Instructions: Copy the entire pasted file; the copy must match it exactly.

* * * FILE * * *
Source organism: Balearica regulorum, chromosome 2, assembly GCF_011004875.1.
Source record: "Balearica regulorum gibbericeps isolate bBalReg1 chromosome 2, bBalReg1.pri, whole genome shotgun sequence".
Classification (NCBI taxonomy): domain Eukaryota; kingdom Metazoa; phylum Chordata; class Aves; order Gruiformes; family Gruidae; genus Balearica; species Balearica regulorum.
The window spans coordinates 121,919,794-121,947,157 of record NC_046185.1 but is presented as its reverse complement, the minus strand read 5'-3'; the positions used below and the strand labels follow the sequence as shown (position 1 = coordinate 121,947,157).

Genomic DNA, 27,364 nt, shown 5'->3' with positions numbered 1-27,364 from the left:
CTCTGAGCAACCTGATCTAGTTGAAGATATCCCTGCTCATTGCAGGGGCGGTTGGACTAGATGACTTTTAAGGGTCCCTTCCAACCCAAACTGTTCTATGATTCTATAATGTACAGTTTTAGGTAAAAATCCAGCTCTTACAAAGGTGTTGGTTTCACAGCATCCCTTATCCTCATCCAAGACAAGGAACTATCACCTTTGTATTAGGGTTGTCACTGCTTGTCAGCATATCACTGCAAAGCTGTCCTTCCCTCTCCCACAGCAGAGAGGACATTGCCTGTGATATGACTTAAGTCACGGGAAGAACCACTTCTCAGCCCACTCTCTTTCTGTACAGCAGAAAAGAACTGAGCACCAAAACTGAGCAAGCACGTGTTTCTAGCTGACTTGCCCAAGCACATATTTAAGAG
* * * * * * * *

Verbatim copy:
Source organism: Balearica regulorum, chromosome 2, assembly GCF_011004875.1.
Source record: "Balearica regulorum gibbericeps isolate bBalReg1 chromosome 2, bBalReg1.pri, whole genome shotgun sequence".
Classification (NCBI taxonomy): domain Eukaryota; kingdom Metazoa; phylum Chordata; class Aves; order Gruiformes; family Gruidae; genus Balearica; species Balearica regulorum.
The window spans coordinates 121,919,794-121,947,157 of record NC_046185.1 but is presented as its reverse complement, the minus strand read 5'-3'; the positions used below and the strand labels follow the sequence as shown (position 1 = coordinate 121,947,157).

Genomic DNA, 27,364 nt, shown 5'->3' with positions numbered 1-27,364 from the left:
CTCTGAGCAACCTGATCTAGTTGAAGATATCCCTGCTCATTGCAGGGGCGGTTGGACTAGATGACTTTTAAGGGTCCCTTCCAACCCAAACTGTTCTATGATTCTATAATGTACAGTTTTAGGTAAAAATCCAGCTCTTACAAAGGTGTTGGTTTCACAGCATCCCTTATCCTCATCCAAGACAAGGAACTATCACCTTTGTATTAGGGTTGTCACTGCTTGTCAGCATATCACTGCAAAGCTGTCCTTCCCTCTCCCACAGCAGAGAGGACATTGCCTGTGATATGACTTAAGTCACGGGAAGAACCACTTCTCAGCCCACTCTCTTTCTGTACAGCAGAAAAGAACTGAGCACCAAAACTGAGCAAGCACGTGTTTCTAGCTGACTTGCCCAAGCACATATTTAAGAG